Yesterday brought the unveiling of the Black List, the annual collection of the most popular as-yet-unproduced scripts in Hollywood, which tends to somewhat set the agenda for the next couple of years of non-tentpole movies: the likes of "Juno" and "The Social Network" have topped it in previous years and gone on to immense success, and virtually every studio-backed indie crossover hit has made its way onto the list in the past few years.
Traditionally, the unveiling of the list has seen most, if not all, the scripts go online for download almost immediately, through less-than-legal means, usually on the download site Mediafire. The script-trading climate has changed in recent weeks, however, with a $15 million lawsuit being filed by Twentieth Century Fox against collector Patricia McIlvaine, an aspiring screenwriter who posted a number of scripts on a Mediafire library, including, crucially, the in-progress version of the future Ryan Reynolds superhero flick "Deadpool," which Fox particularly took exception to (they'd previously forced a number of sites to remove script reviews, although strangely not the Gawker-owned io9, who presumably can afford better lawyers).
Fox, who have scripts like "Stoker," "Jackie," "Chronicle" and "Abraham Lincoln: Vampire Hunter" (the latter probably being the one the studio most wants to protect) on the Black List, are again the ones throwing their legal weight around, sending cease-and-desist letters to Mediafire, which was yesterday hosting PDFs of Black List scripts (which, remarkably, The Hollywood Reporter were linking to -- are they going to find themselves in trouble too?); the links were pulled almost immediately.
There certainly seems to be something of a sea change -- but really, the biggest surprise is how long it's taken for the studios to take action. On the one hand, it's a very small minority of people swapping and reading scripts, and it's not hurting the box office in the way that, say, the leak of a work print of "Wolverine" did. Fox's legal complaint when they sued McIlvaine was that the publicly available scripts "interfere and trade off of the costly and carefully designed creative processes that produce finished works ready for public consumption. They harm the fans who do not want their enjoyment of a movie or a television show to be spoiled by knowing the story ahead of actually being able to watch it."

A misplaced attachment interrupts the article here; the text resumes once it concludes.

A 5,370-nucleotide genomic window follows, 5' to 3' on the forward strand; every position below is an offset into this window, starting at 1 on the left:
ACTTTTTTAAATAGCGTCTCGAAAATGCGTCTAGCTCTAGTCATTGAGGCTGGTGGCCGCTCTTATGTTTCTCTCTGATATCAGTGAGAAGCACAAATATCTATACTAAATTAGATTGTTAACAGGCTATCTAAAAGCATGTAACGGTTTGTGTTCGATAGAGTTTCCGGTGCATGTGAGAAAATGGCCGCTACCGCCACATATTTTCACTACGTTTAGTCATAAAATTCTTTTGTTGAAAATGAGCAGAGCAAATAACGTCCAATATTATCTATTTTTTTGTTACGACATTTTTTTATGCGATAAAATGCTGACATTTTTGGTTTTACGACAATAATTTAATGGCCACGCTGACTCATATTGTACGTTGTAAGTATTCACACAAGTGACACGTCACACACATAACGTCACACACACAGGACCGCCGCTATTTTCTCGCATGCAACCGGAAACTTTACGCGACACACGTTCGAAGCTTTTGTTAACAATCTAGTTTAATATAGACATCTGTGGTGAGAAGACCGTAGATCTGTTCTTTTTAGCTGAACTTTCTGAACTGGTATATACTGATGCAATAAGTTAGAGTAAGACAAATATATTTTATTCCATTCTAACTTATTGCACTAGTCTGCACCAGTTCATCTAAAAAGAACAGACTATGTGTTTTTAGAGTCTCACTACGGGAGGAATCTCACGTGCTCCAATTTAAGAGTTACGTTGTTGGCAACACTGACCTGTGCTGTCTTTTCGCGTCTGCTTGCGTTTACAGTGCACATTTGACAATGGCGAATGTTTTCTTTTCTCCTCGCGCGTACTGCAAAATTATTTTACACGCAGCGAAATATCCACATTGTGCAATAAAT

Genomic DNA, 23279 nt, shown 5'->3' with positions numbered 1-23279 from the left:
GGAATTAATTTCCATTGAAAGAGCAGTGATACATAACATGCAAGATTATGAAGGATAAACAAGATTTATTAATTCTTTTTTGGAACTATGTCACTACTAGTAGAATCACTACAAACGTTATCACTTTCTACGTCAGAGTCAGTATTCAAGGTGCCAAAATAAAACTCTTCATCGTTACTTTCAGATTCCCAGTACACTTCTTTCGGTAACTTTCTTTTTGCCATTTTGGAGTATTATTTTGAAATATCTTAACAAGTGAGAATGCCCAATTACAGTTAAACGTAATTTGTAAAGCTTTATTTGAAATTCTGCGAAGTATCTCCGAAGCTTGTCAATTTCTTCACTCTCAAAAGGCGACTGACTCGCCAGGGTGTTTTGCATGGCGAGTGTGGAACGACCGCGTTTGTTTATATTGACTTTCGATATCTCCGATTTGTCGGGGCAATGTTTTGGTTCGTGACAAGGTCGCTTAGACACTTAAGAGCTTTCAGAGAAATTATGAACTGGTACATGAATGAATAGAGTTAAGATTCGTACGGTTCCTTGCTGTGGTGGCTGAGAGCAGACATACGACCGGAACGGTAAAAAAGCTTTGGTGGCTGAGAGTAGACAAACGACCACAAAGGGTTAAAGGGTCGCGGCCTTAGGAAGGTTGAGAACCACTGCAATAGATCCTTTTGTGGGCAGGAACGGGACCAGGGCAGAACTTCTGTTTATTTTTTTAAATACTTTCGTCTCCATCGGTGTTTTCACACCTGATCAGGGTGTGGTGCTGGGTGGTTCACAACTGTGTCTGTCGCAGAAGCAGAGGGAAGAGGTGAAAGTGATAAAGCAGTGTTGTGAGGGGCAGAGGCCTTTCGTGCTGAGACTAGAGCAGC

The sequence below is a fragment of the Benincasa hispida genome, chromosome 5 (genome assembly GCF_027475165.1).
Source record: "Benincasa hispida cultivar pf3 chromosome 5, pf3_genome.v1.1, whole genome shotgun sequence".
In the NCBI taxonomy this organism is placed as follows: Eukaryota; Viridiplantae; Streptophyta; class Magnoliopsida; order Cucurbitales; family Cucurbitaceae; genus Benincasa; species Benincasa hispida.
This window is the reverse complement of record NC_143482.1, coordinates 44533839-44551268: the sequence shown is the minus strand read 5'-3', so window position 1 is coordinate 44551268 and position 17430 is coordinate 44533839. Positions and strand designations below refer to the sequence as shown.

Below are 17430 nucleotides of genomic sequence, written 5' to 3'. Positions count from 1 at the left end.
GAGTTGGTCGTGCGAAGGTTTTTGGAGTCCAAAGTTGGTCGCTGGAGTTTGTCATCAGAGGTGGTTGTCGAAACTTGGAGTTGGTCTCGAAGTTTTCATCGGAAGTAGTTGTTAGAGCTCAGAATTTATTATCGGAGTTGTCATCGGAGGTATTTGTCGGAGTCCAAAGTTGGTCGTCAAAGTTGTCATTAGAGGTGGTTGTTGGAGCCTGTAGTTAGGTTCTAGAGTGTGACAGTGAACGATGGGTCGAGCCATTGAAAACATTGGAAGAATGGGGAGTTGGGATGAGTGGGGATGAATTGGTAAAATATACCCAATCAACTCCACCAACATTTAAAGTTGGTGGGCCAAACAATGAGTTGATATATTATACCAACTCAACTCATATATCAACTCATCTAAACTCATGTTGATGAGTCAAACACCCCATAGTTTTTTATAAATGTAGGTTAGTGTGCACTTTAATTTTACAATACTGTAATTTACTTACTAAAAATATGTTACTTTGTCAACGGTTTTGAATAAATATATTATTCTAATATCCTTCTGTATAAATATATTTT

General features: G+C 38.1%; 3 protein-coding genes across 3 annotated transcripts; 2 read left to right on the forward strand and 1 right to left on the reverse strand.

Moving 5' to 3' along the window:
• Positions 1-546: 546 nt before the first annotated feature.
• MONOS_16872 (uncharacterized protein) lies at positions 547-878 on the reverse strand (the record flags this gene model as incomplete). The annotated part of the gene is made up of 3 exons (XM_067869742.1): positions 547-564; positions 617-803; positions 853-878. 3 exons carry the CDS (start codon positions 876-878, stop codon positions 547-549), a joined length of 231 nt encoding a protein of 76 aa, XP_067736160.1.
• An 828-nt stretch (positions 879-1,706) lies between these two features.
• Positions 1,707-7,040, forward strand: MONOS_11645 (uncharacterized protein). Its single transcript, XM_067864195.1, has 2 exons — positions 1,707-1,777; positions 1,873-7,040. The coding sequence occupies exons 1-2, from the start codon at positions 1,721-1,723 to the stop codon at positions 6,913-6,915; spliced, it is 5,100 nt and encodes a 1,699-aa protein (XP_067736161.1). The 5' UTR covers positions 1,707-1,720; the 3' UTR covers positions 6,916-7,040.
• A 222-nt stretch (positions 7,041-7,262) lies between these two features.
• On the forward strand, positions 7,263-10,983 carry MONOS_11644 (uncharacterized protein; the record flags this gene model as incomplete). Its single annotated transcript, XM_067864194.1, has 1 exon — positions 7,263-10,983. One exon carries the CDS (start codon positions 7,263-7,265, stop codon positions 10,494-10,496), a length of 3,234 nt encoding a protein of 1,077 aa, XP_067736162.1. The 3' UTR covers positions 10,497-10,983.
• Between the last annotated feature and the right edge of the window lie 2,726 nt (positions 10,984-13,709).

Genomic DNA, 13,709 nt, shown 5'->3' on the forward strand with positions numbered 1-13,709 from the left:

This isn't quite a watertight argument -- it's unlikely that a fan not actively looking for details of the plot of "Deadpool" would just stumble across them, but it's a debate worth having, and one that we fully admit that we're part of. The increasing scrutiny of every part of the filmmaking process, in the internet age, is a double edged sword -- for instance, when sites leaked a controversial ending in the script for "Terminator: Salvation," fan outcry over it was so great that the filmmakers changed it, to the detriment of the finished product.
It must be heartbreaking for filmmakers to have their entire plot details leaked before filming has even begun (and, when we do refer to scripts, we try to talk as little as possible about the plots), but, at the same, we'd rather that they stuck to their guns than listened to the ravings of rabid talkbackers, who for the most part don't have even the faintest grasp of filmmaking. But anyway, we digress...
While it's frustrating for script collectors, many of whom genuinely only read the scripts to improve their craft, to not be able to get their hands on this year's Black List, there's a sense of entitlement from some of those complaining that we find a little tricky. Ultimately, it's copyrighted material, and downloading it is as illegal as torrenting the finished film, and we include ourselves among the hypocrites here. We're interested in seeing how this one develops, but it looks like, for now, it's going to be much harder to get your hands on unproduced scripts.